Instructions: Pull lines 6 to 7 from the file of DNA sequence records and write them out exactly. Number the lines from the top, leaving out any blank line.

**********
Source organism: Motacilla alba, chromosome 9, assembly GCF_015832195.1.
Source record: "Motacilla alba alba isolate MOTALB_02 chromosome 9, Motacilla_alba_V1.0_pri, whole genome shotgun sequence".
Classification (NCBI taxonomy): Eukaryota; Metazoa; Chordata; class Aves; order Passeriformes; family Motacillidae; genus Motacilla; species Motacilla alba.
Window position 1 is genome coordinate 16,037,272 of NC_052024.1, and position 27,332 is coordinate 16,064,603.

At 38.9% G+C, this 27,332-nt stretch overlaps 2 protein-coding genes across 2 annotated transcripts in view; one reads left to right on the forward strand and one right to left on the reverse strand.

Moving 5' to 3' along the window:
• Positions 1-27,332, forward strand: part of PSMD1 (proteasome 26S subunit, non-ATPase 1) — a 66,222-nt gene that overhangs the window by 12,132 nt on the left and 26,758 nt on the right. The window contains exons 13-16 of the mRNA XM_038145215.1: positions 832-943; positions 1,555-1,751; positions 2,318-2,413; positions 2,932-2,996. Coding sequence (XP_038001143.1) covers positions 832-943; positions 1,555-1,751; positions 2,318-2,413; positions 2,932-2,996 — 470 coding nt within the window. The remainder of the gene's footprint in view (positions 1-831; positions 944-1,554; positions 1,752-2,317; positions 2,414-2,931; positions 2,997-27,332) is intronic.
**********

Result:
Moving 5' to 3' along the window:
• Positions 1-27,332, forward strand: part of PSMD1 (proteasome 26S subunit, non-ATPase 1) — a 66,222-nt gene that overhangs the window by 12,132 nt on the left and 26,758 nt on the right. The window contains exons 13-16 of the mRNA XM_038145215.1: positions 832-943; positions 1,555-1,751; positions 2,318-2,413; positions 2,932-2,996. Coding sequence (XP_038001143.1) covers positions 832-943; positions 1,555-1,751; positions 2,318-2,413; positions 2,932-2,996 — 470 coding nt within the window. The remainder of the gene's footprint in view (positions 1-831; positions 944-1,554; positions 1,752-2,317; positions 2,414-2,931; positions 2,997-27,332) is intronic.